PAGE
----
There’s an event happening today at Wayne State University devoted to taking a look at the 2020 election through the lens of foreign policy and national security.
“I find it frustrating that trade is often put on the defensive. Trade has been proved to be tightly linked to improved quality of life.” – Richard Haass, Council on Foreign Relations
Wayne State and the Council on Foreign Relations are co-hosting the “Election 2020 U.S. Foreign Policy Forum,” happening Tuesday from 6:00 to 7:30 p.m. in the Community Arts Auditorium on Wayne State’s campus in Midtown Detroit. Panelists will include former government officials from Republican and Democratic administrations who will discuss issues central to U.S. national security and issues of particular importance to Michigan.
Click on the player above to hear Council on Foreign Relations President Richard Haass talk about trade and Trump.
One of the people who will be on the panel of speakers is Richard Haass, president of the Council on Foreign Relations and former special assistant to President George H.W. Bush from 1989-93. He’s the author of the forthcoming book, “The World: A Brief Introduction.”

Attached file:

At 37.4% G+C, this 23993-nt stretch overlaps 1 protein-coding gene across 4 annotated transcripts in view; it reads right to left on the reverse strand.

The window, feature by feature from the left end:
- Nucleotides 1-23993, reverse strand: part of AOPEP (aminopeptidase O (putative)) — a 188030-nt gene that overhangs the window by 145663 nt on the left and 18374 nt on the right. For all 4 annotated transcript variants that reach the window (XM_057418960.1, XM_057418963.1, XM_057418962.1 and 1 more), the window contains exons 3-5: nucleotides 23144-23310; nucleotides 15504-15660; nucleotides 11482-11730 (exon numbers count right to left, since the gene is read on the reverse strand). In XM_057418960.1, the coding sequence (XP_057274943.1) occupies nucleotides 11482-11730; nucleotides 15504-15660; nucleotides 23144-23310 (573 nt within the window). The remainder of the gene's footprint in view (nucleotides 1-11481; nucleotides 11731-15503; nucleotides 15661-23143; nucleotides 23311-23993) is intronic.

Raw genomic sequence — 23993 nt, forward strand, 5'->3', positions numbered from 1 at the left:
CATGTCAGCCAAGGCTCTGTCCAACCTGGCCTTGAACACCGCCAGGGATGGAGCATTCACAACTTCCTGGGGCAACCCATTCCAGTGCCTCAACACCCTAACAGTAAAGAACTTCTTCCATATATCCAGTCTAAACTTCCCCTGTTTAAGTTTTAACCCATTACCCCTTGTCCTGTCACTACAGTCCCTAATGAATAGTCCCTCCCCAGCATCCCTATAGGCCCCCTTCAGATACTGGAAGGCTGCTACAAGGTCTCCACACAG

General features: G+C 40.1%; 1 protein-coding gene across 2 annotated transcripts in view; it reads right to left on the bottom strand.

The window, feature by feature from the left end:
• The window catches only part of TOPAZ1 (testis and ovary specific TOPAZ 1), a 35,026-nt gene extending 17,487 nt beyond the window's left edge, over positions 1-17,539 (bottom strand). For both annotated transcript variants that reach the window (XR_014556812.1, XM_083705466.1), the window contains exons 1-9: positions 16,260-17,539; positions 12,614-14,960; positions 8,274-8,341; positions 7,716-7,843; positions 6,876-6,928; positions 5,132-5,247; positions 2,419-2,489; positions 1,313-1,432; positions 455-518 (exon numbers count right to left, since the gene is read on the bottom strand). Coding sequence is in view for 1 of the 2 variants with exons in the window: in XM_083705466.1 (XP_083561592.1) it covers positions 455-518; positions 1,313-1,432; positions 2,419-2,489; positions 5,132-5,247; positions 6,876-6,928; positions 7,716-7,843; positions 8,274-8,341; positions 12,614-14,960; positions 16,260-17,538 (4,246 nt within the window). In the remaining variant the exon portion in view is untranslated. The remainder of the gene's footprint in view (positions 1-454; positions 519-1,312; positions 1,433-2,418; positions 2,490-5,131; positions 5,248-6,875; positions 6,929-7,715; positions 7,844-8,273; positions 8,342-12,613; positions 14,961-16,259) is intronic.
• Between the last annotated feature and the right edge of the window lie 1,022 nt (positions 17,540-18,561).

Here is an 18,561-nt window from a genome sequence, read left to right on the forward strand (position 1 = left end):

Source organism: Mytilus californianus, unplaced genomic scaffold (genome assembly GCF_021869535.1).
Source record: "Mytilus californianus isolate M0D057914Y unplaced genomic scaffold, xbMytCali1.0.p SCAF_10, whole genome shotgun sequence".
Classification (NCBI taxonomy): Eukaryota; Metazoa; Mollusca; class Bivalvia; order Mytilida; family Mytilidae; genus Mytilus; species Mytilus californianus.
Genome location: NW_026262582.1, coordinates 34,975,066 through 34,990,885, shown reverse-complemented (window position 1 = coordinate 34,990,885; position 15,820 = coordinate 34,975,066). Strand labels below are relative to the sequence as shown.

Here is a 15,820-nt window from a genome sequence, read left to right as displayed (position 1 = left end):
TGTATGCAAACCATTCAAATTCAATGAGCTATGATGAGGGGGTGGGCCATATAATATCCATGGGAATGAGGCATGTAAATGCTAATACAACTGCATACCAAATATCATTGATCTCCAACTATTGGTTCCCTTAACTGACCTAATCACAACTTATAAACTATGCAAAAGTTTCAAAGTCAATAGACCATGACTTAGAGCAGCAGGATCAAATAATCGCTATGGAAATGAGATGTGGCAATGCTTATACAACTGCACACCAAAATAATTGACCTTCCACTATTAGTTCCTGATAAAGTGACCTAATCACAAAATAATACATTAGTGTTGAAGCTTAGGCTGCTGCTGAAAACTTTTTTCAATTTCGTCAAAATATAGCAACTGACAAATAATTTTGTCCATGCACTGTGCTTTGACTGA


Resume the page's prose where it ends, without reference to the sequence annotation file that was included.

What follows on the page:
“I find it frustrating that trade is often put on the defensive,” Haass tells WDET’s Jake Neher on Detroit Today. “Trade has been proved to be tightly linked to improved quality of life.”
Haass also talks about the benefits and drawbacks of updates to the North American Free Trade Agreement, including the name change to the U.S.-Mexico-Canada Agreement. He says the agreement includes new protections for workers and wages. But he says he’s concerned that those protections could end up hurting workers more than helping them.
“We may need to adjust this down the road because this could be an unintended consequence of trying to build in protections for workers, you actually drive business elsewhere,” says Haass.
Tune in Tuesday
Detroit Today continues the conversation about trade, the auto industry, and whether USMCA is good or bad for American workers. Guests will include Congresswoman Debbie Dingell (D-Dearborn), Congressman Andy Levin (D-Bloomfield Twp.), and Michigan State University economics professor Charles Ballard.